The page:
Month 6 brought 96 degrees F. My 4-year-old daughter brought the antidote: "Let's go swimming, Dad!" Her blue eyes outshone the sun as we drove, under blue skies, to a public swimming area. Past travels had helped me discover our destination, where I had noticed people swimming. Today we would join them.
Into the parking lot we drove. There were just enough speckles of litter to bother me, like a washable stain on a dress shirt.
Toward the river we walked. The water slugged south in colors of overbrewed, unsweetened tea. Somewhere beneath the thick surface lay the bottom, like coffee grounds.
My daughter plopped in the water. I plopped on the ground. Ten minutes later, she had a request.
"Dad, come in!" Her voice carried higher than the splashing of the heavy water in which everything beneath her knees disappeared.
"No, no, you have fun. I will be right here," I smiled toward her smile.
In clumps around the riverbank, other visitors lounged and lunched. They clustered in groups, somehow ignoring the trash on the ground.
Several minutes later: "Dad, look at me." My daughter broke my attention from the shore. The pancake-syrup river completely covered her as she ducked under the water. As she emerged, I imagined her hair was not naturally brown, but that the river had somehow turned it that color. Her hair clung to her head as she repeated her dives.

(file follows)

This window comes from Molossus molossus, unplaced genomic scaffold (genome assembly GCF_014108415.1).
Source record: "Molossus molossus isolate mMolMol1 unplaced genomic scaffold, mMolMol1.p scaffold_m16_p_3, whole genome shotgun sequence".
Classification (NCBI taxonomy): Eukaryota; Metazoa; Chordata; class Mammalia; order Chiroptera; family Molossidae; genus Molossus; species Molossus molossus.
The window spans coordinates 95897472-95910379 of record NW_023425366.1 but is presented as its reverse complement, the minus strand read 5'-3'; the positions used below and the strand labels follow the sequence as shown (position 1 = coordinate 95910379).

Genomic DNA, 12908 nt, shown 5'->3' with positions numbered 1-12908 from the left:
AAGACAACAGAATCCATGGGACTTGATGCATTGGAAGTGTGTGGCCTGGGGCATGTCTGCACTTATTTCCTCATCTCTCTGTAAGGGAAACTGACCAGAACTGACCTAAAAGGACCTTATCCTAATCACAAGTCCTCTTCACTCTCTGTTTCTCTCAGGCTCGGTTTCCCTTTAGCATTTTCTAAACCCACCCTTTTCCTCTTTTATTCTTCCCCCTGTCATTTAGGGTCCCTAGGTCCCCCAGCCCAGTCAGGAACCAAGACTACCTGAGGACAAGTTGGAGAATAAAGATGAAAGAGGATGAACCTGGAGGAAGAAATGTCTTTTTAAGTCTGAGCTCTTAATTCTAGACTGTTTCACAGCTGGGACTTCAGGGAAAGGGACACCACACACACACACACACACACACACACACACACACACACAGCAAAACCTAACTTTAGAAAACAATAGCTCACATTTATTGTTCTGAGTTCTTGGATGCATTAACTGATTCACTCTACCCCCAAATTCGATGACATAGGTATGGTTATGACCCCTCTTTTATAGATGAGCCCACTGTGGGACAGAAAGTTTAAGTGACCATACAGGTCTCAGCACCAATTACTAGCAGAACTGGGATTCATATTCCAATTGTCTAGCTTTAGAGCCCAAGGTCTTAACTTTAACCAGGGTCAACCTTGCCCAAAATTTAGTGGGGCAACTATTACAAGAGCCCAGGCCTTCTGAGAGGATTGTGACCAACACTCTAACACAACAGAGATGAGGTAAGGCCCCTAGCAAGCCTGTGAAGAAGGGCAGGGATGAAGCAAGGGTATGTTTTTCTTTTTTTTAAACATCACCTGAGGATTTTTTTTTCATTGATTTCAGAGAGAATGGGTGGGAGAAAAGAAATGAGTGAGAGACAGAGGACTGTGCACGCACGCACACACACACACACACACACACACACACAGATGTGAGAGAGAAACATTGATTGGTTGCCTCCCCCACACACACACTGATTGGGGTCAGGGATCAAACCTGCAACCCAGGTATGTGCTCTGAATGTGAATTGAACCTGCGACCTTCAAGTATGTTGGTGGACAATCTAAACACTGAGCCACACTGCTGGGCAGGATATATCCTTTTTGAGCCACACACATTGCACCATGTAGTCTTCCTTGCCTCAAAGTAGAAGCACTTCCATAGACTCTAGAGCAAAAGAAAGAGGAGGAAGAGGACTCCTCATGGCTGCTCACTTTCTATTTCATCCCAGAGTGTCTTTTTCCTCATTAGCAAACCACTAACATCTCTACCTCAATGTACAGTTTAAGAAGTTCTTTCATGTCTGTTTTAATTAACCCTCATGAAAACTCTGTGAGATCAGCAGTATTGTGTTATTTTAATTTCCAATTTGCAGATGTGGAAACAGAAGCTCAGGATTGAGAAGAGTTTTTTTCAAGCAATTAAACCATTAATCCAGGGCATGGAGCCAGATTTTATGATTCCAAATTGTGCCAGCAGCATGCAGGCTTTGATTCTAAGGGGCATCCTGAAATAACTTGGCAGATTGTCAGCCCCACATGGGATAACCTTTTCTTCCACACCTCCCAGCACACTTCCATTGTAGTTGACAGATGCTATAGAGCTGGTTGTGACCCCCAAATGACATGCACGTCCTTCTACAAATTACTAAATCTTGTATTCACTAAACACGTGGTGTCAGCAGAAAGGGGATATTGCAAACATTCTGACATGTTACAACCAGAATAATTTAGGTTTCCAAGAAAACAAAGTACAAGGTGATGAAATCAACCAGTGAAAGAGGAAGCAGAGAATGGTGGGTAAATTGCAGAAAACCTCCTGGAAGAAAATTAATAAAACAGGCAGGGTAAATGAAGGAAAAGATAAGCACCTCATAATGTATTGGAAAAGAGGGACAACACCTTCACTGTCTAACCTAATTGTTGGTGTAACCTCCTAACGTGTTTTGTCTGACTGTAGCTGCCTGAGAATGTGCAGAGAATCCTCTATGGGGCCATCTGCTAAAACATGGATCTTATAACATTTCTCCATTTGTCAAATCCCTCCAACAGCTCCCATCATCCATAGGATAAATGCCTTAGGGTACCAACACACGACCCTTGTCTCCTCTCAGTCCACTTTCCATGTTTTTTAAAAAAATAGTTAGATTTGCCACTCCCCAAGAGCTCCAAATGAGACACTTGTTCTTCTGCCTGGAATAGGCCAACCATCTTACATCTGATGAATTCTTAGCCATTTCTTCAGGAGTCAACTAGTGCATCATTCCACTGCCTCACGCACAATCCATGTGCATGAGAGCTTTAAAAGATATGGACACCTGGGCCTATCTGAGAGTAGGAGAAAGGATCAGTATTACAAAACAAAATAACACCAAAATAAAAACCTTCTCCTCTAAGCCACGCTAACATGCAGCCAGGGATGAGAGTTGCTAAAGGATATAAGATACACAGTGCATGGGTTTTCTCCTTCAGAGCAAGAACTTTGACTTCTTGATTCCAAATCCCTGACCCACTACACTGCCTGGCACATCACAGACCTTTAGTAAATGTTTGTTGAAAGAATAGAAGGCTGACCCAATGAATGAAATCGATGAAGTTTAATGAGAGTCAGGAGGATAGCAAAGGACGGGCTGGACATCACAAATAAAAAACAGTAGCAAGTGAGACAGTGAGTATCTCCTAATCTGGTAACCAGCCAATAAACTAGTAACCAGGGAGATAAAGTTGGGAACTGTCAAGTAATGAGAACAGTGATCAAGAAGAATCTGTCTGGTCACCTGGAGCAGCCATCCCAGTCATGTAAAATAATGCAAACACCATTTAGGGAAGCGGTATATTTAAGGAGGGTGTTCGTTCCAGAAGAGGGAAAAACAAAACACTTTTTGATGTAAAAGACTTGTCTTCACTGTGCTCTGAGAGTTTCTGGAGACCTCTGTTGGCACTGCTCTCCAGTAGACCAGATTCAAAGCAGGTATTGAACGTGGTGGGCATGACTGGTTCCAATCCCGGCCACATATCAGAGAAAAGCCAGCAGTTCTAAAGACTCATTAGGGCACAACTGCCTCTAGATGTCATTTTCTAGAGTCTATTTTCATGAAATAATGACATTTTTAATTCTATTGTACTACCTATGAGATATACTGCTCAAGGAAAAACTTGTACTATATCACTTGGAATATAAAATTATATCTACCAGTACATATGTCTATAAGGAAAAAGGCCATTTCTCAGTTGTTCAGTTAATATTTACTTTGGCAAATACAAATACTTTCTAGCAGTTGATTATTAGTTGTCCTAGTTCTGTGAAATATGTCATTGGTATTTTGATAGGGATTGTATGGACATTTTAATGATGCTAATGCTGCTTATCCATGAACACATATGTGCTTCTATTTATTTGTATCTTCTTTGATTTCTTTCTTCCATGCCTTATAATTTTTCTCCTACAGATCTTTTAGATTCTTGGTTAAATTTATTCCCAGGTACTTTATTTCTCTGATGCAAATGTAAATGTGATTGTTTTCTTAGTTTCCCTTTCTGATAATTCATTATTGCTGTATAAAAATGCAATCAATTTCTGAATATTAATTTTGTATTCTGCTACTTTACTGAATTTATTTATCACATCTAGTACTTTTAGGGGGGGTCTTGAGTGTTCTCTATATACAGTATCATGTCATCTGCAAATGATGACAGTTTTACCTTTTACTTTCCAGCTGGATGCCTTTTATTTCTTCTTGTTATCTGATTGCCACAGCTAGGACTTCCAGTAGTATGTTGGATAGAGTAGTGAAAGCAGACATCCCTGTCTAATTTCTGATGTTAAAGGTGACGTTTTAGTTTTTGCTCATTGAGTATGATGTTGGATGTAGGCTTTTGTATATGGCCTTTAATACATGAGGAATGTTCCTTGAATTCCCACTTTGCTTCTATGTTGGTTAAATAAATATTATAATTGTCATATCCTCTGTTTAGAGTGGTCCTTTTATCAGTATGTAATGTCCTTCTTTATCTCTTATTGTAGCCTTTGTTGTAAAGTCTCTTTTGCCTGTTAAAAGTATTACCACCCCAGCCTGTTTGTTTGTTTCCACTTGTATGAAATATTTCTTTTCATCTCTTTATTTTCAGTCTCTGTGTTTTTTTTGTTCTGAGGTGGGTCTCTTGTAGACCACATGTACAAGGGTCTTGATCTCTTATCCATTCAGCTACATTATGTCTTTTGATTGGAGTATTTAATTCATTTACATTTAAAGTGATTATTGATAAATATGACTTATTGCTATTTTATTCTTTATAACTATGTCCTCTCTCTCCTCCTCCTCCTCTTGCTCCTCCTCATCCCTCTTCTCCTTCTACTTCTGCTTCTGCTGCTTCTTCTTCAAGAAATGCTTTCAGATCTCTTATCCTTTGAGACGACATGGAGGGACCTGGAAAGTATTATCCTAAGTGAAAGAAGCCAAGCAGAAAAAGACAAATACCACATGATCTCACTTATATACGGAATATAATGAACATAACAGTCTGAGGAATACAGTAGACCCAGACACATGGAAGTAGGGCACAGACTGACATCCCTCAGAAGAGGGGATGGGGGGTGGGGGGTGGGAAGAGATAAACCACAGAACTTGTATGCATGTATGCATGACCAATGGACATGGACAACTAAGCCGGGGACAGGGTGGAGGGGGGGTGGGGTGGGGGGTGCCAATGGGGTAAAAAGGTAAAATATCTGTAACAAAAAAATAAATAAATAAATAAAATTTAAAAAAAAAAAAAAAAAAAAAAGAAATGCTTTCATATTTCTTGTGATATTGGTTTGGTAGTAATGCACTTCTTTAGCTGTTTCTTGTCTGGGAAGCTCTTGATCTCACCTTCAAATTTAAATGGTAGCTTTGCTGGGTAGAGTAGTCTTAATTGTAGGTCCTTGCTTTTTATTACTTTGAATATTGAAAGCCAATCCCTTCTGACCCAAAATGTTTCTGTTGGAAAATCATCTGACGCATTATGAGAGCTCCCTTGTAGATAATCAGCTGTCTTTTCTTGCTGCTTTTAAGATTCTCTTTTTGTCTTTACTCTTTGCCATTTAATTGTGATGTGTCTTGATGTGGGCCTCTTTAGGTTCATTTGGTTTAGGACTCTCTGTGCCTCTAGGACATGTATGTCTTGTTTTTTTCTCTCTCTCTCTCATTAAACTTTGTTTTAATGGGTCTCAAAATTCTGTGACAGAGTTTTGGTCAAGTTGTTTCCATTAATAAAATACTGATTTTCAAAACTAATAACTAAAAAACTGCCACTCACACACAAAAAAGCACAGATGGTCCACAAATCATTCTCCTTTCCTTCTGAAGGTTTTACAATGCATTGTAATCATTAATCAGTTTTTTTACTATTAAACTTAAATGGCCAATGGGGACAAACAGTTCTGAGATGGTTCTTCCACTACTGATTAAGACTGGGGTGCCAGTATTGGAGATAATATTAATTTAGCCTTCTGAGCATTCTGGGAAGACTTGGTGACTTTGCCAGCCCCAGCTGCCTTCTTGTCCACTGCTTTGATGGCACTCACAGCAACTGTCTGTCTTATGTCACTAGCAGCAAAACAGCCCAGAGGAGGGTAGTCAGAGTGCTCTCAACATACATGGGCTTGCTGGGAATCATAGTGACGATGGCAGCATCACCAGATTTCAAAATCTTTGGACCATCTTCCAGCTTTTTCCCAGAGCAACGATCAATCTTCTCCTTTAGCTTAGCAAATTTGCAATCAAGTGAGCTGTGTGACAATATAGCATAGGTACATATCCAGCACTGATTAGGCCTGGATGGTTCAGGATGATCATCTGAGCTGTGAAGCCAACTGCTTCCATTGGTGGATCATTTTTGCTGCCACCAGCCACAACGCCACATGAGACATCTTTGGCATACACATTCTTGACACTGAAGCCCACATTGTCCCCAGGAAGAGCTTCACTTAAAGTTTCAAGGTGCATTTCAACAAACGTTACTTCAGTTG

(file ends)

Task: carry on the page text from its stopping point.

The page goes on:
River-brown poles stuck about eight feet out of the water, marking the swimming area. Adults gathered in packs and children were randomly clustered within the rectangle of poles, which separated the swimmers from the boaters. A variety of boats puttered away from the boat ramp.
"Dad, look. It's beautiful!" my daughter called.
"Wow, a thingy," came my answer.
She stepped closer, remaining in the water and asked me to come see what she had.
My feet disappeared into the water as I looked down into her hand. I saw what looked like a mass of discarded gum in her hand. "Nice, a rock."
"No. Look!" she exclaimed while rinsing the object. "It's a shell!"
And so it was, a clam shell. Pasty white, once cleansed by the river. Her eyes remained fixed on her discovery.
As she cradled the shell in her hand, I admired its firm ridges - now clearer after she'd washed them.
Around us, children's voices exploded in gleeful sprays, much like the water they splashed in. My daughter found other shells and brought them up. She carefully washed the shells and presented them to me.
My pocketful of shells jingled as my daughter hugged my leg and thanked me for bringing her swimming. She took my hand in hers and tugged me further out into the water. As we played in the water, the color seemed to sweeten.